Mr. Hutchinson said his state was running a surplus and that he was looking for flexibility on how any funding might be used.
The data indicate that state coffers are inching back from the depths of the pandemic-related shutdowns and lockdowns.
A recent study from JPMorgan Chase found that 2020 tax receipts across 47 states declined by just 0.12% compared to 2019.
The White House shrugged off the data.
“I think our objective is to focus on not JPMorgan reports, but what state, local governments and others are telling us they need to ensure that the people in their districts, the resources in their districts, the people who are making government function in their districts have the funding and resources they need,” said White House press secretary Jen Psaki.
Marc Goldwein with the Committee for a Responsible Federal Budget estimated that money for states and localities in Mr. Biden’s proposal tops $500 billion when counting other measures such as money for schools and transit.
“That’s consistent with maybe the need we thought they had 10 months ago, but since then state and local revenues have improved dramatically,” said Mr. Goldwein, the group’s senior vice president and senior policy director. “Five hundred billion seems to me to be way outside of the need.”
The pandemic’s effects on state coffers are not uniform. States such as California and Idaho reported surpluses, but tourism-heavy states such as Hawaii and Nevada remain in dire budget straits.
Mr. Edwards said California is unique in that Silicon Valley is doing well, even during the pandemic.
“The stock market’s up, so capital gains are up,” he said. “High earners are doing well. As you know and everyone agrees that it’s low earners who have been harder hit, but of course, it’s high earners who pay most of the income tax money.”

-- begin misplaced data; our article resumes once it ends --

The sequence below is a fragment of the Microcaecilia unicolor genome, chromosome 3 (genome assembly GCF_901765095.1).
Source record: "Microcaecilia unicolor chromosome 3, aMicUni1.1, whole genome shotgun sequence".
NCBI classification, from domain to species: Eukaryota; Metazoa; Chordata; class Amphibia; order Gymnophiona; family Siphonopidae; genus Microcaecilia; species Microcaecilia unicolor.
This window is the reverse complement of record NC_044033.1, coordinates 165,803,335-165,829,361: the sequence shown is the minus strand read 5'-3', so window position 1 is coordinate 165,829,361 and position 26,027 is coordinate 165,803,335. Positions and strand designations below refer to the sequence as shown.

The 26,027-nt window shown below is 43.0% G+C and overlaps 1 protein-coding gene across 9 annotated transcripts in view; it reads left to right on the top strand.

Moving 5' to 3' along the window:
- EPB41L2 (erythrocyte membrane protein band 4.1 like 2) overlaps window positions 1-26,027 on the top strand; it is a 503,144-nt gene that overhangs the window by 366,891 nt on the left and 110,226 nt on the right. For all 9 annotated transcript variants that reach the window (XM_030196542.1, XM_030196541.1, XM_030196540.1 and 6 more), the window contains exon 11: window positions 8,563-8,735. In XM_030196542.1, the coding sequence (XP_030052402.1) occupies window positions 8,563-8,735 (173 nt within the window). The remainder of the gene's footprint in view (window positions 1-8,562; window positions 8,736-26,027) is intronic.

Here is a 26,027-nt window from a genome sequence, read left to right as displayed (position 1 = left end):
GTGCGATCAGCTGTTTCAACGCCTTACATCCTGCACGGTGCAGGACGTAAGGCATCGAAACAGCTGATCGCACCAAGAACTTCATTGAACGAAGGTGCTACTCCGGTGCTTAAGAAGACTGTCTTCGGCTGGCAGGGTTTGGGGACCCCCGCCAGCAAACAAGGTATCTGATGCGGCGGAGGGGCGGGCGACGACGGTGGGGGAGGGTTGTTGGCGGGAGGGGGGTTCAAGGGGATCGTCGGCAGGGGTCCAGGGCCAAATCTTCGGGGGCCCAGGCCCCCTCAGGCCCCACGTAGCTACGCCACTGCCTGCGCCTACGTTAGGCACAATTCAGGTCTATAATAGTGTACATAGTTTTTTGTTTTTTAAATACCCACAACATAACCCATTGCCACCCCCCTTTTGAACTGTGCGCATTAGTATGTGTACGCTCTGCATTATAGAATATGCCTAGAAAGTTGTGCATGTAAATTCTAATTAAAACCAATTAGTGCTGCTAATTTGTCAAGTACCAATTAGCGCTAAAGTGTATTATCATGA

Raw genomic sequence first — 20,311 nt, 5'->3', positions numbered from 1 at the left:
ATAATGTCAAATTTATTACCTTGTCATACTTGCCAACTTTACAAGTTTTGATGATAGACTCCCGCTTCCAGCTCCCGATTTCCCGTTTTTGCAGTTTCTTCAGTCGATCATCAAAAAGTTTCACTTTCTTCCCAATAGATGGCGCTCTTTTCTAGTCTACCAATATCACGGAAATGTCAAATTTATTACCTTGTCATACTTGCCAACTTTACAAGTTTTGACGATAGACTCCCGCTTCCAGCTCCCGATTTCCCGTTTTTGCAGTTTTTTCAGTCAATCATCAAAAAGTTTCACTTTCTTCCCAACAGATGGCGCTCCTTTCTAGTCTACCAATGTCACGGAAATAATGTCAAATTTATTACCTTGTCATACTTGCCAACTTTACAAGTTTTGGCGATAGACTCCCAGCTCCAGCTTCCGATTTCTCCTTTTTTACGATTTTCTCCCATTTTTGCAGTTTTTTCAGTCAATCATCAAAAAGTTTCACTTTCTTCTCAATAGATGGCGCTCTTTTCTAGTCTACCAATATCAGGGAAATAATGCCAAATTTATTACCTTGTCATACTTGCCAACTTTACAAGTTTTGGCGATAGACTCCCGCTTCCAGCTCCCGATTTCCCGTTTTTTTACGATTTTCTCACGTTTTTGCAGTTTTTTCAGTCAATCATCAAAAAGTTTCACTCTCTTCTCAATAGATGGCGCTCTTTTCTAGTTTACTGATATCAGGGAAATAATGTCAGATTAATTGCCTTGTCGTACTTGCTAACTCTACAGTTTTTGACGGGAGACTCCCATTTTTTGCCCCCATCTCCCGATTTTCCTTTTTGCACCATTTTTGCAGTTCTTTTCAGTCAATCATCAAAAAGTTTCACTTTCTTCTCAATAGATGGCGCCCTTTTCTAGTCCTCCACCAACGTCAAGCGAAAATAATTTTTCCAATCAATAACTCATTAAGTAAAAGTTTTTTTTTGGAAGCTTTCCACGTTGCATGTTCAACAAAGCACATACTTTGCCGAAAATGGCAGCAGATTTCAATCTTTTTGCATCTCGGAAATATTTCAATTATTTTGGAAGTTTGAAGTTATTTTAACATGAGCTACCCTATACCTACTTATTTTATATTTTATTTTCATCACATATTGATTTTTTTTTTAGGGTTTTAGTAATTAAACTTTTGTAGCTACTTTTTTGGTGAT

Local leaders say they need the help. More than 420 mayors petitioned Congress to pass Mr. Biden’s plan quickly, saying the $350 billion could go toward local vaccination efforts as well.
Tacoma, Washington, Mayor Victoria Woodards said the city is facing a $20 million budget shortfall that is expected to swell to $35 million by 2022.
“Because of the shortfall, we implemented a 2% reduction to our police department and recently took one fire engine out of commission,” Ms. Woodards said.
Other experts caution that the fiscal picture across the country isn’t exactly good — it just might be better than had been expected last March when the pandemic took hold and budget officials assumed the worst.
State general fund spending in fiscal 2021 was projected to decline for the first time since the Great Recession, according to the National Association of State Budget Officers.
Compared to pre-pandemic budget proposals, state general fund revenue was projected to decline by close to 11%, according to the association.
The group also pointed out that last year’s tax deadline shifted from April to July, which could be skewing the totals.
Total state taxes increased by 10.8% in December from a year earlier, though state economies remain “depressed,” according to a recent study from the Urban Institute.
That study found total state tax revenues were down by $14 billion between March and December of last year when compared to the same time in 2019.
“Local governments have been impacted far harder than states due to the pandemic-induced recession and reliance on different revenue sources,” wrote Lucy Dadayan, a senior research associate at the Urban Institute. “Local governments are much less reliant on income taxes and often rely on specific sales taxes related to tourism and service industries.”